Of course, this almost never works out. No one can spend that much time with another person without someone starting to wonder. Lines get crossed and feelings get hurt. Thus proving Crystal to be right.
As a result of these abuses, we carry our experiences into marriage, and it shapes the way we interact with people of the opposite sex. We remember the fallout from our male-female friendships as a single person, and therefore swing in the opposite direction. There is almost a kind of paranoia surrounding male-female friendships. The idea of grabbing lunch with a co-worker is next to adultery, and you certainly can’t call a man who isn’t your husband on the phone. Ever.
But I wonder if that is altogether healthy. In responding this way, we sexualize ALL male-female relationships, which is a foreign dynamic to the Body of Christ. Shouldn’t our primary paradigm of interaction be that of brothers and sisters? It worries me when we treat our sisters in Christ more like whores who are trying to destroy our marriages, rather than members of a community designed to build our marriages up.
Yet this perspective originates in our unhealthy single friendships. Before we get married we should already be drawing boundaries. That doesn’t mean we should NEVER be alone with another man, but it does mean being responsible and making sure we treat our male friends as brothers. I have plenty of male friends who I consider to be good friends, but with whom I haven’t spent much alone time. If I need to tell them something, I will call them, but I don’t call them all the time. I keep them at an appropriate distance that guards their hearts and mine, while still maintaining our friendship.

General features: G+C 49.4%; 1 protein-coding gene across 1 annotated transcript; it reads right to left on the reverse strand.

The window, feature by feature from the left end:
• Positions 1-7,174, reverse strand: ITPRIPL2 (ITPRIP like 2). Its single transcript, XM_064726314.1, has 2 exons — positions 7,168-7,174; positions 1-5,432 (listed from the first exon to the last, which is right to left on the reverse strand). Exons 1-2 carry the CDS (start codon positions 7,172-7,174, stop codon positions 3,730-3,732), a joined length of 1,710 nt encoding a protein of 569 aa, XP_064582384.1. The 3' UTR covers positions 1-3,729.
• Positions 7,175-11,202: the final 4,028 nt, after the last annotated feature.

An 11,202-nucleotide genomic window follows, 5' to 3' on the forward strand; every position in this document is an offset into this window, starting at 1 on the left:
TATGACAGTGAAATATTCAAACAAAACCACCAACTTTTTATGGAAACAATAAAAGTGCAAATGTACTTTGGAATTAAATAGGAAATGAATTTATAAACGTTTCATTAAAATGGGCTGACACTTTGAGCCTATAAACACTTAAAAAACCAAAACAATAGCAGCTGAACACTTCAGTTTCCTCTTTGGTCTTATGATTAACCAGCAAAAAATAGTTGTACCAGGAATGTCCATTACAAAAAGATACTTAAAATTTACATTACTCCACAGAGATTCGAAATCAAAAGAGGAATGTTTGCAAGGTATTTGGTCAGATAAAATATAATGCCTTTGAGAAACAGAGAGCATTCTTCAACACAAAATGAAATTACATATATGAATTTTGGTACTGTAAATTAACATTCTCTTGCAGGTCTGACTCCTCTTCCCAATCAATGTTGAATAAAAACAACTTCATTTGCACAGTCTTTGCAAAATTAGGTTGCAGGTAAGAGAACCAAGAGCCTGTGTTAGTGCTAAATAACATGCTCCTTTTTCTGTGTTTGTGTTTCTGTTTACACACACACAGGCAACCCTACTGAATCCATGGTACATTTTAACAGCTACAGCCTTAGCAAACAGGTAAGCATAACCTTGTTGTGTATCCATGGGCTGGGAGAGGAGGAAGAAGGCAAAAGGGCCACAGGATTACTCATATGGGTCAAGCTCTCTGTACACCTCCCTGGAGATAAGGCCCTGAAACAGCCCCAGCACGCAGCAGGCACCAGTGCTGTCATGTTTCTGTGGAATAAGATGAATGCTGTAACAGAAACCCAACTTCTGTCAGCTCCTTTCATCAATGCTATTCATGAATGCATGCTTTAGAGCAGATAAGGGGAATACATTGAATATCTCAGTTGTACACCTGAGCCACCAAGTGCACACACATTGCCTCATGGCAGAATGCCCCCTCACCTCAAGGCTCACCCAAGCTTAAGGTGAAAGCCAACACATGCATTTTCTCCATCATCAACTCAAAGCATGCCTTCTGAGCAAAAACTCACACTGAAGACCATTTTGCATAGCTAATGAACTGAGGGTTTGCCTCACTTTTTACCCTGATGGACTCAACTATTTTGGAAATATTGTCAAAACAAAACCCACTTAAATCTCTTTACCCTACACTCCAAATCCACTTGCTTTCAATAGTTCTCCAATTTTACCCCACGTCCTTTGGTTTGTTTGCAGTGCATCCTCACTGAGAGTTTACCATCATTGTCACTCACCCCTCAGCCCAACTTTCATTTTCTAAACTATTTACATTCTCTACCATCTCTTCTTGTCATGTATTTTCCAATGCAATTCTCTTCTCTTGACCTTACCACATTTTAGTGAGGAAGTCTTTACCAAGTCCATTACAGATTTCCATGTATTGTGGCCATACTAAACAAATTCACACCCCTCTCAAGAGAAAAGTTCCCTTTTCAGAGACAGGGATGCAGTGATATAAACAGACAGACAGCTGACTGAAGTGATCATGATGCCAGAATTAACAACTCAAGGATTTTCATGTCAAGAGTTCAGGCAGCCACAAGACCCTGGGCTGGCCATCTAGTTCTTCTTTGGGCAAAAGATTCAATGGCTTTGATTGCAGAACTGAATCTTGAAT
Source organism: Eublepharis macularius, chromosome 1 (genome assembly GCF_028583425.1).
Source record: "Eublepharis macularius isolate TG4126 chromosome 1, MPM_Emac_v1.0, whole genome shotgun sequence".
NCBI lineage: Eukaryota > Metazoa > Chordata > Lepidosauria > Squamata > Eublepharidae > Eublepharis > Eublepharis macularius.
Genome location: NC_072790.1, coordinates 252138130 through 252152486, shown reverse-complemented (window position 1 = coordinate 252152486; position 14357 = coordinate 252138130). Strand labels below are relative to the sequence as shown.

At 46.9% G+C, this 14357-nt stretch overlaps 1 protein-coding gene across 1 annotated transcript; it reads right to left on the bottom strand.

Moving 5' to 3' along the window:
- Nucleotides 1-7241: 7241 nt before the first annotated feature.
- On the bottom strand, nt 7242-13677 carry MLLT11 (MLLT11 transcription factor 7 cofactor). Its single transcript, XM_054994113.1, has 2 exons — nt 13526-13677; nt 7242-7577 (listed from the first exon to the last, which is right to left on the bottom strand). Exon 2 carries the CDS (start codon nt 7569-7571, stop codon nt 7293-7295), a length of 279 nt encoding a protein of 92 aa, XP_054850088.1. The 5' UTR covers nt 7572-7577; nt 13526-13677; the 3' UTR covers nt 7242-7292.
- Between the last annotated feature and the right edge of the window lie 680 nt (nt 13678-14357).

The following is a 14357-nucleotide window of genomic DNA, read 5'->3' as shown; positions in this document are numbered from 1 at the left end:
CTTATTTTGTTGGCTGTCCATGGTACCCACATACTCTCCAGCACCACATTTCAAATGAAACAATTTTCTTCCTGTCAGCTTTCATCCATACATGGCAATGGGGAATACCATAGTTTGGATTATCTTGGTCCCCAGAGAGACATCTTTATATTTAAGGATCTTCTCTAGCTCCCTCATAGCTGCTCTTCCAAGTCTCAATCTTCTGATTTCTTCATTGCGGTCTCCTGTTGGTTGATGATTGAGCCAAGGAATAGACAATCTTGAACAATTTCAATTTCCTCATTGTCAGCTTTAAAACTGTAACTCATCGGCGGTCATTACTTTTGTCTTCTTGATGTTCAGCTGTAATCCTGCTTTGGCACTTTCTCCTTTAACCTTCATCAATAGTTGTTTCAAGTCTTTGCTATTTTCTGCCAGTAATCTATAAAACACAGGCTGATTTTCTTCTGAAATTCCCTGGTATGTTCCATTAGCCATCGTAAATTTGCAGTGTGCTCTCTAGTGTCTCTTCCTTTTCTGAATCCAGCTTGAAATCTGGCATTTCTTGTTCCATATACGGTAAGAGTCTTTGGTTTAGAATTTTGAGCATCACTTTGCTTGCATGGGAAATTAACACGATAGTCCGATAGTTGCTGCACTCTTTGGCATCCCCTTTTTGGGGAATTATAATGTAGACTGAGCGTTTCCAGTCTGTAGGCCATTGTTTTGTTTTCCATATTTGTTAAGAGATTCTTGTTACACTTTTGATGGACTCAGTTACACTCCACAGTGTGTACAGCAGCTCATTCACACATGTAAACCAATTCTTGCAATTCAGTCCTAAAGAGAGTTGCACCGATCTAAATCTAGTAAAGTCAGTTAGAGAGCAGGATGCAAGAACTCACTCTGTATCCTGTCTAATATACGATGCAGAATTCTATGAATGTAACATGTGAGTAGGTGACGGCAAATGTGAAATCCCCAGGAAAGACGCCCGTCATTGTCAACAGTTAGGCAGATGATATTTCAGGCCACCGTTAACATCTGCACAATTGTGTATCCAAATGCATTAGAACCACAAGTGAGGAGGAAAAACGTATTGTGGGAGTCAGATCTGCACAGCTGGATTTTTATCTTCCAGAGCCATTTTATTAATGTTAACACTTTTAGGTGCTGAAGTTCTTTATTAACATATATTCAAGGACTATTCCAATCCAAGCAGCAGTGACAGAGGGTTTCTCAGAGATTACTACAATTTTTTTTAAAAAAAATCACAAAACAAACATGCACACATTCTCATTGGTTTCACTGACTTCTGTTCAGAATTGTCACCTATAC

If we were to have boundaries for male-female friendships prior to marriage, I wonder if we would be a little less threatened by these friendships after marriage. We would continue to have boundaries, but only for the sake of being wise, not paranoid. We could also see one another primarily as brothers and sisters in Christ, which means we wouldn’t always have to feel threatened by our husband’s friendships with other women. That doesn’t mean he should be calling women to confide in them, or that he should be taking them out to candlelit dinners, but he should be free to love them as his sisters.
All of that to say, how do you single gals interact with your male friends? Are you engaging in a degree of friendship that is sustainable once you start dating someone, or will you have to pull back considerably? Platonic friendships with guys can create just as much baggage for a dating relationship as ex-boyfriends, so only foster those kinds of friendship that would honor your husband. Not only for the sake of your future husband, but for the sake of guarding your guy friends’ hearts. This doesn’t mean you can’t be friends with guys, but it does mean we need to change the way we relate to them. Remember, these men are your brothers, not your boyfriend place holders.
Be the appropriate friend to men that you’d want your own husband to have. Let that be your compass.